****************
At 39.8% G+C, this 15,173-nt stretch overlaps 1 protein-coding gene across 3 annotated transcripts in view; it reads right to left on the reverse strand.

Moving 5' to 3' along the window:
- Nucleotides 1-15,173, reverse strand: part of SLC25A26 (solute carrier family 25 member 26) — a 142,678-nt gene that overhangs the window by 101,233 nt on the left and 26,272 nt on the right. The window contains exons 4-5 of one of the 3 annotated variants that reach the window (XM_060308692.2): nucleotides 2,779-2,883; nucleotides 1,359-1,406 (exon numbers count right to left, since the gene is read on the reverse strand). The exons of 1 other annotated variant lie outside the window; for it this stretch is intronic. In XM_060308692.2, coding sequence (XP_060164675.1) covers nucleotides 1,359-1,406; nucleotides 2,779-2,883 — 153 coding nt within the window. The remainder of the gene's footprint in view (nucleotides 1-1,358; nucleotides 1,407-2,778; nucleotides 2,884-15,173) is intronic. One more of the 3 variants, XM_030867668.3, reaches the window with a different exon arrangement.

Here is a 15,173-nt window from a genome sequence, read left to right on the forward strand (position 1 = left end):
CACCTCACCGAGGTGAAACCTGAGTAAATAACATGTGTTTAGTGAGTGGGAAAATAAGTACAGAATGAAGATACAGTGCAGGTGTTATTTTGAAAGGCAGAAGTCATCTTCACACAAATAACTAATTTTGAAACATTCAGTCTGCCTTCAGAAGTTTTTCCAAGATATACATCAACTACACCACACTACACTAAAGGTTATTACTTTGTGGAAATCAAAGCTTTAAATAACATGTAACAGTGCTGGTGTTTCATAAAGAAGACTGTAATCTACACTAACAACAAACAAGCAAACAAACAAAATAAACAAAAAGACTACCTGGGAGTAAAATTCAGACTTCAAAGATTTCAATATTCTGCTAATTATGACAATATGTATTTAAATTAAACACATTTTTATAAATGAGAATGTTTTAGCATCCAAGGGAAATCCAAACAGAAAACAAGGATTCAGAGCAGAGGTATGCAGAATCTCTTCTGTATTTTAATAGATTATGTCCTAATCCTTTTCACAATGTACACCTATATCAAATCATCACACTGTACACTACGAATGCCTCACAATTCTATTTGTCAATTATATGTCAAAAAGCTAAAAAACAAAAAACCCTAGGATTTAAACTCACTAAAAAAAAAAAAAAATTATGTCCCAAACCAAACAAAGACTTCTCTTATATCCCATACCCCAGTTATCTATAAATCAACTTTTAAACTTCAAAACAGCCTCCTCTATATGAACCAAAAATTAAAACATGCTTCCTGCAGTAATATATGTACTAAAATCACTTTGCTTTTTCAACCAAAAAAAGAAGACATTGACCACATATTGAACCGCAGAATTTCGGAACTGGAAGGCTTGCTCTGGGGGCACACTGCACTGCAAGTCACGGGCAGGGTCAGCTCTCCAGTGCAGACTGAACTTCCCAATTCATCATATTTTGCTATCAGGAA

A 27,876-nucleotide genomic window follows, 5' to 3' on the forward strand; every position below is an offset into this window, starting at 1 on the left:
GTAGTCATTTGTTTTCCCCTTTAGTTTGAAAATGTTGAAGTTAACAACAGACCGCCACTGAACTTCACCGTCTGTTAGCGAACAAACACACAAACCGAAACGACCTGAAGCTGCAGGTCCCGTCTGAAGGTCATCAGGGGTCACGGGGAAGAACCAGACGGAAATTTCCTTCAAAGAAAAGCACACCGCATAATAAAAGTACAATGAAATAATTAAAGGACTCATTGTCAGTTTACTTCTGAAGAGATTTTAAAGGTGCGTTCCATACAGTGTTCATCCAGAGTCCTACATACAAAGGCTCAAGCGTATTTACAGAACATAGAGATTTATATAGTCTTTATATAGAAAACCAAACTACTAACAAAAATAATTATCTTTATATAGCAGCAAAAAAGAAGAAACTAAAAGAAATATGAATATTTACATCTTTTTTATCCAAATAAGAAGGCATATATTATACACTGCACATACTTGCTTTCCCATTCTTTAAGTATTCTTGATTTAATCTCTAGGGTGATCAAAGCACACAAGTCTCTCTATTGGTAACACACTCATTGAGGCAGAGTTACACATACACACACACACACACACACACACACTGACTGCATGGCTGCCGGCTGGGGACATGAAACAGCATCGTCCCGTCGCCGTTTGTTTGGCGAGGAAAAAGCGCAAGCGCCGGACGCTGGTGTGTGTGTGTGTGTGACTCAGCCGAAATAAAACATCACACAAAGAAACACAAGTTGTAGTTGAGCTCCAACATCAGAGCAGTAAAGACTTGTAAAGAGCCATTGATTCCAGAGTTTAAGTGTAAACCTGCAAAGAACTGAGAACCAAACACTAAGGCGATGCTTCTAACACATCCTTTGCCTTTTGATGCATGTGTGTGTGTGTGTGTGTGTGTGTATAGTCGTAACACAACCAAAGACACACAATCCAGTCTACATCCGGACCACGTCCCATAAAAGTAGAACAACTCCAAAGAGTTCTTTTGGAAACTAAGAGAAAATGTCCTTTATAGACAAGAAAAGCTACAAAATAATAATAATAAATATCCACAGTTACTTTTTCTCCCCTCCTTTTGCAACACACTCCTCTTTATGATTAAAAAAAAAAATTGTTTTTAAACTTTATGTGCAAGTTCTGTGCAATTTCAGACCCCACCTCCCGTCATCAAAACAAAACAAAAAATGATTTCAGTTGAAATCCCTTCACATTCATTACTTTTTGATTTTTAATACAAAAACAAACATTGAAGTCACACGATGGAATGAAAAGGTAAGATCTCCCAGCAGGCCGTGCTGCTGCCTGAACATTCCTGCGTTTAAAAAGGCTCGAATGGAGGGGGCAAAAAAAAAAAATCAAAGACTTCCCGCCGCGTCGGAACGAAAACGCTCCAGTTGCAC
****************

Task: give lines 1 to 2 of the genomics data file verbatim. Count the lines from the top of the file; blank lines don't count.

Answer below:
At 39.8% G+C, this 15,173-nt stretch overlaps 1 protein-coding gene across 3 annotated transcripts in view; it reads right to left on the reverse strand.

Moving 5' to 3' along the window: